BALTIMORE -- Four-plus weeks old, this offseason already has the feel of a transformative one for the Orioles’ roster. Placed on waivers last week, Jonathan Villar seems destined to play elsewhere in 2020. The same could be said for Dylan Bundy, if the most recent trade rumors are to be believed. Uncertainty abounds up and down the roster, for players both up-and-coming and established.
Now, with the Winter Meetings approaching, that dynamic may soon apply to Trey Mancini, even if he’d prefer that it did not. Speaking at BMORE Around Town’s Purple Tailgate on Sunday, Mancini expressed his desire to remain in Baltimore amid an offseason where things are certain to remain in flux.
“I feel very similarly like I did at the All-Star break this year. I’m pretty confident I’m going to stay,” Mancini said. “I’d like to stay, obviously. It’s out of my control but I like my chances.”
By doing so, Mancini echoed the sentiments he’d made since his name began popping up in rumors last July. The Orioles could not find a trade partner then, despite nibbles from the Rangers, Astros and Rays. Given Mancini’s production and contract status -- he’s arbitration-eligible for the first time this offseason and under team control through 2022 -- a market will certainly exist again. The question is whether any other team would value Mancini as high as the O's, who would probably need to be overwhelmed to part with their reigning leader in homers, on-base percentage, slugging, total bases, and a host of other major statistical categories.
Ultimately, though, whether Mancini stays is not up to him. The Orioles have not approached the 27-year-old about a contract extension, despite general manager and vice president Mike Elias’ repeated public desire for Mancini to remain with the club “for a long time.” Often in the same breath, Elias will say that given the O's current position, they will listen on any player.
“I hope that he’s here,” Elias said on 105.7 The Fan’s Hot Stove Show in November. “We love having him. We expect him to stay here. I think that he’s perfect for what we’re trying to do -- the type of player, the type of person that we want. He’s great for this town. But as I’ve said, we have to listen if people come our way with ideas.”
That ambivalence underscores a hard reality: Face of the franchise or not, Mancini remains the top trade chip for a rebuilding Orioles team focused squarely on the future.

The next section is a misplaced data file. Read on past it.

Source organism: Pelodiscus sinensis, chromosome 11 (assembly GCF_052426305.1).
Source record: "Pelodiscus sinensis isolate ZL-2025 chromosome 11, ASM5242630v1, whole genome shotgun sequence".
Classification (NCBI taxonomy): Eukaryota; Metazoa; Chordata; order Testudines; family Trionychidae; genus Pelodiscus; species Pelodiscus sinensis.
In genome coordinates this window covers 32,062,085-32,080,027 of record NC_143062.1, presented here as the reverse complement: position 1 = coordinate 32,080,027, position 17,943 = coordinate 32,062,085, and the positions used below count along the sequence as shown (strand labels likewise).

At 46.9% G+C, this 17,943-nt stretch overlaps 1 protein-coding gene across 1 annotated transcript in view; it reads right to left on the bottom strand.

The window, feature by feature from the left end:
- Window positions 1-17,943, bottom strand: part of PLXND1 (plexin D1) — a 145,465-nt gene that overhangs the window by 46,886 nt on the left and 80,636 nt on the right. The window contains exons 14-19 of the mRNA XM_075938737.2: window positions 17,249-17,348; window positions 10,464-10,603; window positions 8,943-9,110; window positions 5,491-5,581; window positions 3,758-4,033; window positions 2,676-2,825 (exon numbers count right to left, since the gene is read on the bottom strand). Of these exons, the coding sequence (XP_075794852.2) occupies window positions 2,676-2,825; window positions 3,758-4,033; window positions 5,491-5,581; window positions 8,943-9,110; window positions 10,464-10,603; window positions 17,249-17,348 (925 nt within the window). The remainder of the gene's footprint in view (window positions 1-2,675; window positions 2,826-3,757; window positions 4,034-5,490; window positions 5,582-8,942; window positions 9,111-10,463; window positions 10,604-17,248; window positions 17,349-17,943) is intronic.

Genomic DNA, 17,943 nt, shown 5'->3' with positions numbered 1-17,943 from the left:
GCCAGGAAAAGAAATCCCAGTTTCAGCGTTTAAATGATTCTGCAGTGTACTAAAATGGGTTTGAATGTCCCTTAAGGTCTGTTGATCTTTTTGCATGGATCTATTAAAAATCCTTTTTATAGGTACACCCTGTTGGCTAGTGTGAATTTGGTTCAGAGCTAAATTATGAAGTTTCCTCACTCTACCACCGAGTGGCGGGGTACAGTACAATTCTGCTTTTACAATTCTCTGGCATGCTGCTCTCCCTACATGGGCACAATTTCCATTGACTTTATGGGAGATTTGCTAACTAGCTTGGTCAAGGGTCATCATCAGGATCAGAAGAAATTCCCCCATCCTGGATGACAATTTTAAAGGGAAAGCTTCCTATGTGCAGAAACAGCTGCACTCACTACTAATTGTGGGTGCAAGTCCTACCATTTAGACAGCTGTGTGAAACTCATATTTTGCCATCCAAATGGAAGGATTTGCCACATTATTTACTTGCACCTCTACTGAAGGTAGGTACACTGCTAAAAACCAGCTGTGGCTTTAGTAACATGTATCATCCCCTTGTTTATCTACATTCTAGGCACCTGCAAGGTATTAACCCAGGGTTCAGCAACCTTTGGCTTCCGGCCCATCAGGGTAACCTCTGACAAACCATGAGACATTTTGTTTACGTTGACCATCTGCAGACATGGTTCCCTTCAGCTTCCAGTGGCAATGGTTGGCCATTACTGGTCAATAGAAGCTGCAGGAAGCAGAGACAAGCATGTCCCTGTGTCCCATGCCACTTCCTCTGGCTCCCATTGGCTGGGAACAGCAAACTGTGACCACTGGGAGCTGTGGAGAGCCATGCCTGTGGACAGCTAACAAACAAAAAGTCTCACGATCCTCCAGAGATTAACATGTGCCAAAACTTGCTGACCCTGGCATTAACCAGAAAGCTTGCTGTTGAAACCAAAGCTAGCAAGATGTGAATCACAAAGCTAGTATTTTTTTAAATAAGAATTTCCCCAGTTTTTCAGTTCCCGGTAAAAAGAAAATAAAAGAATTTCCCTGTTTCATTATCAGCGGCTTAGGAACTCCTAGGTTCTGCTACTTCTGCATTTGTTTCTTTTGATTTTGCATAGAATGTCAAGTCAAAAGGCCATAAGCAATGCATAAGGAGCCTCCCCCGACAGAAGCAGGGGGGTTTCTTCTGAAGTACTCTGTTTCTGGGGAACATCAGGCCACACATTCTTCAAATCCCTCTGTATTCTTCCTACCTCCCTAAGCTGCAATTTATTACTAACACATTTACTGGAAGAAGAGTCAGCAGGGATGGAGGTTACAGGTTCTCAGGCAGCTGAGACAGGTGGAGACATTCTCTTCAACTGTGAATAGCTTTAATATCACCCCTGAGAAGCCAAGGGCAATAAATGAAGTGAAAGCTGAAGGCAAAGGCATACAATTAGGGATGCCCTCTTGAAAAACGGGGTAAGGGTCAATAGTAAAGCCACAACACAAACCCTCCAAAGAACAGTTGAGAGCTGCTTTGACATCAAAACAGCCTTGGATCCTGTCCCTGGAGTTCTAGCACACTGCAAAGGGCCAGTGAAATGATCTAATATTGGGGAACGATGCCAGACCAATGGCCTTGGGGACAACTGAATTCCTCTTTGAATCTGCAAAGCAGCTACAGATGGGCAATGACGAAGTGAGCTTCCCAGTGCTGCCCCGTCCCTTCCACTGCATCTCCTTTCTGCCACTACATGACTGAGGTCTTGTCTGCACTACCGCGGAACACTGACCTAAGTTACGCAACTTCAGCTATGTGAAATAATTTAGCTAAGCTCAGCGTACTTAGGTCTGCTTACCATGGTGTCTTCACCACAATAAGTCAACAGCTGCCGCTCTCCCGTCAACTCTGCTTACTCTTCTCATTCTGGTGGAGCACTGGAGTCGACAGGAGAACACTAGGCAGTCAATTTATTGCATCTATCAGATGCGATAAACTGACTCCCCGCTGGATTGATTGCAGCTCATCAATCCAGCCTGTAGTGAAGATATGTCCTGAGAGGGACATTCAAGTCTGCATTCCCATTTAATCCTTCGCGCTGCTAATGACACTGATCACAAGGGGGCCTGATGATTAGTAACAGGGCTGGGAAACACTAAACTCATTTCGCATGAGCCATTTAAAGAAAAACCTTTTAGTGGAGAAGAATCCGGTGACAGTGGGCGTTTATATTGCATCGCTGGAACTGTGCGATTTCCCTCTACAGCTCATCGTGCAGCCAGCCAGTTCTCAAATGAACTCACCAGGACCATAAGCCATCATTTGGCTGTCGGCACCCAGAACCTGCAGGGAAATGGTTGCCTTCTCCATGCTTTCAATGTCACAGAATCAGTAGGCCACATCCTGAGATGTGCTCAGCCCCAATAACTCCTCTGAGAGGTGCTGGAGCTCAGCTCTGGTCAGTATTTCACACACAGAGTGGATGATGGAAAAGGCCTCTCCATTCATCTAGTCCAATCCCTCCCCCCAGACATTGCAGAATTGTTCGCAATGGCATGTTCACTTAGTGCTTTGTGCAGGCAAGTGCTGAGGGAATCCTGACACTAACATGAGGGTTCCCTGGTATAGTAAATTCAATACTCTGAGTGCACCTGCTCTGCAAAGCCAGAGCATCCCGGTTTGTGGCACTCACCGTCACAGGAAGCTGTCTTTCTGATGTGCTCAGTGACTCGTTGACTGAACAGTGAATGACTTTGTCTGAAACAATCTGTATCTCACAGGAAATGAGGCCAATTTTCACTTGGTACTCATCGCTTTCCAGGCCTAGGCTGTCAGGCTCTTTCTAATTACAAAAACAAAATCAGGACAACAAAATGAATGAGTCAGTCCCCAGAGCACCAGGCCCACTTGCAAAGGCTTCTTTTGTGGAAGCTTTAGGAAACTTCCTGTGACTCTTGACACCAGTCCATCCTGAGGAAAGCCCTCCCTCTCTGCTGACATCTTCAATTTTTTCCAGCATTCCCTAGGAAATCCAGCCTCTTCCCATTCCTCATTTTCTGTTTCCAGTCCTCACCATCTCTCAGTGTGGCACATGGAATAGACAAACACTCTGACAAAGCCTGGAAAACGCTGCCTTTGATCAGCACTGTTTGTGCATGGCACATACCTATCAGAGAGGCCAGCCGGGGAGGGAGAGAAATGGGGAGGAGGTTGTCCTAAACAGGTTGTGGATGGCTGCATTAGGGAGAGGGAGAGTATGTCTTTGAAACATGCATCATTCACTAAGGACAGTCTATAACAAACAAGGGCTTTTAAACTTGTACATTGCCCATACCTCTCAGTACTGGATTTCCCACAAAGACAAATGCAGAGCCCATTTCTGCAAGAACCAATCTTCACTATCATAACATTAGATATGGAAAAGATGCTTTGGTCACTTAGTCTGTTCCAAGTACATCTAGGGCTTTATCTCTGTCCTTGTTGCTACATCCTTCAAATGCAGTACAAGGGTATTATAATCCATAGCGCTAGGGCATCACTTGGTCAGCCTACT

“I think everybody realizes Elias and [assistant GM] Sig [Mejdal], they know what they’re doing. Look what they did in Houston. A lot of people here trust the process,” said Mancini, adding that he hopes to play besides Villar, whom he called “the most underrated player in baseball,” in 2020. “There are always going to be rumors and moving parts. Wherever you are, it’s your job to rally the troops a little bit and do your best for that team. Like Villar, I hope Dylan is with us next year, too. When we get to Spring Training that will be the group we go into the season with.”
In the interim, Mancini will continue putting down roots in Baltimore, where he has grown into a leader both in the clubhouse and community. For Sunday’s annual Purple Tailgate, he effectively inherited hosting duties from longtime #StayHungry organizer Adam Jones, who Mancini said helped promote this year’s version from afar. Jones’ philanthropic efforts raised hundreds of thousands of dollars over the years for the Boys & Girls Club of Baltimore and the Living Classrooms Foundation; Mancini raised funds on Sunday to help 13-year-old Orioles and Ravens superfan Mo Gaba, who is battling cancer for the fourth time.
Asked if he would like to make hosting the event an annual thing, Mancini immediately confirmed. That, of course, would require him remaining in black and orange for the long haul.
“Adam really taught me well, how to do things the right way in the community,” Mancini said. “The Purple Tailgate has been in existence for a while and we didn’t want to see it go away. I wanted to put my own little spin on it. I’m really happy to do this and keep it going.”